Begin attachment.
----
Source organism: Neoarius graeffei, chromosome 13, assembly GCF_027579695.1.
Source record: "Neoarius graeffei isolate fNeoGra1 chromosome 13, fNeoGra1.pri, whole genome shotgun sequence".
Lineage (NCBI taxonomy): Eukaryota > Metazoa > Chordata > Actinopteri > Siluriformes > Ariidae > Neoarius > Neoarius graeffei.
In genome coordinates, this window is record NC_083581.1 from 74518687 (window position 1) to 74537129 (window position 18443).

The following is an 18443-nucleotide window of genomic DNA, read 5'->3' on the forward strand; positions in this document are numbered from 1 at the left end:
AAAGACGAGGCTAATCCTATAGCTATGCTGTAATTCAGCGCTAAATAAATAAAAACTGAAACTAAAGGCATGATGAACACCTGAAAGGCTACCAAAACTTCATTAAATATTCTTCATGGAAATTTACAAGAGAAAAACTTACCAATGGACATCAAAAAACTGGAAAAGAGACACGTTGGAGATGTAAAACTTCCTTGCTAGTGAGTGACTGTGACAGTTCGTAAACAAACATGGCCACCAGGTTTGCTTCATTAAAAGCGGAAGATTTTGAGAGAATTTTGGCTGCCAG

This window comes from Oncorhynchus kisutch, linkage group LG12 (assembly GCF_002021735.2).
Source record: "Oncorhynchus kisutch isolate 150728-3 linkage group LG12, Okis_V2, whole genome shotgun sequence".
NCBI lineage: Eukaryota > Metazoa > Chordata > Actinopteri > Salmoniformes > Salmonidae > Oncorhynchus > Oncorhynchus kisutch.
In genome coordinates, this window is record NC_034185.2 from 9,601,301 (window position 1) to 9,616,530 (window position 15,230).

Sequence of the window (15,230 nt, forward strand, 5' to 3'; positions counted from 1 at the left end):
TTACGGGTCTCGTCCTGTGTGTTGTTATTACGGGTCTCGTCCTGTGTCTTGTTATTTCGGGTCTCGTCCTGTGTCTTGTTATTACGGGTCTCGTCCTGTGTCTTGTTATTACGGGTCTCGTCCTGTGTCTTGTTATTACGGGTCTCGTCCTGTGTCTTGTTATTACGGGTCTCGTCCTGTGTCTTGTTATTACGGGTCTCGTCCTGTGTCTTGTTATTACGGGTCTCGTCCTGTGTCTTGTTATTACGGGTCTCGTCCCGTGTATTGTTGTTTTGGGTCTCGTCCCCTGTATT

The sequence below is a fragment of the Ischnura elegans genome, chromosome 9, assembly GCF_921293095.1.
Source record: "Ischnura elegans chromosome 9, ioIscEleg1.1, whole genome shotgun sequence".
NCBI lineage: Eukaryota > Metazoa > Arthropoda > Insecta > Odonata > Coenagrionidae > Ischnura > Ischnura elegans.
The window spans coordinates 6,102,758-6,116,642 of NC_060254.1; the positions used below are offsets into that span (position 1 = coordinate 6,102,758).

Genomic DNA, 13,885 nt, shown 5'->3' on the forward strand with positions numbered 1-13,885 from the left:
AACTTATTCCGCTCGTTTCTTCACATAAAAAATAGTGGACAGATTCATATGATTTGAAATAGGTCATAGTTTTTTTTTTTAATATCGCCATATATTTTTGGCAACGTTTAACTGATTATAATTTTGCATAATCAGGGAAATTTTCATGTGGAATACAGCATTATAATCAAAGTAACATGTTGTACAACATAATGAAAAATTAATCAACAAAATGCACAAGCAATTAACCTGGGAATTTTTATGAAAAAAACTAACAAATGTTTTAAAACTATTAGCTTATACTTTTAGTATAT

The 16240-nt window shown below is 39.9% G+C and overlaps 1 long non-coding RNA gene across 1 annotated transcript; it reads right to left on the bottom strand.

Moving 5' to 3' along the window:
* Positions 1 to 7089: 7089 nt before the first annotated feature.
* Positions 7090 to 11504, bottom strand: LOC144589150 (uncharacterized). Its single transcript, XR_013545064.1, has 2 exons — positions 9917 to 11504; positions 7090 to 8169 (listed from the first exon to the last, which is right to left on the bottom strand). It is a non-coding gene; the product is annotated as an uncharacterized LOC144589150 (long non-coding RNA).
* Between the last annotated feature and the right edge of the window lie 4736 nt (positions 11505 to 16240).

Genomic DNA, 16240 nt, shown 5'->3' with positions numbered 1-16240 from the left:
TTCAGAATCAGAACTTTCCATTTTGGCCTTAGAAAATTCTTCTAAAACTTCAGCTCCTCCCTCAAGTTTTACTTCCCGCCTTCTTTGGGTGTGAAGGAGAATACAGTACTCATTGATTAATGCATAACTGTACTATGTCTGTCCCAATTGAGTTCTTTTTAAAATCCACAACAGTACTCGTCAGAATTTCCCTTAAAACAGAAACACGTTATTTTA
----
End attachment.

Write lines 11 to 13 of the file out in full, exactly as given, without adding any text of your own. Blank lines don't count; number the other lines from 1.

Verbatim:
Sequence of the window (15,230 nt, forward strand, 5' to 3'; positions counted from 1 at the left end):
TTACGGGTCTCGTCCTGTGTGTTGTTATTACGGGTCTCGTCCTGTGTCTTGTTATTTCGGGTCTCGTCCTGTGTCTTGTTATTACGGGTCTCGTCCTGTGTCTTGTTATTACGGGTCTCGTCCTGTGTCTTGTTATTACGGGTCTCGTCCTGTGTCTTGTTATTACGGGTCTCGTCCTGTGTCTTGTTATTACGGGTCTCGTCCTGTGTCTTGTTATTACGGGTCTCGTCCTGTGTCTTGTTATTACGGGTCTCGTCCCGTGTATTGTTGTTTTGGGTCTCGTCCCCTGTATT

The sequence below is a fragment of the Ischnura elegans genome, chromosome 9, assembly GCF_921293095.1.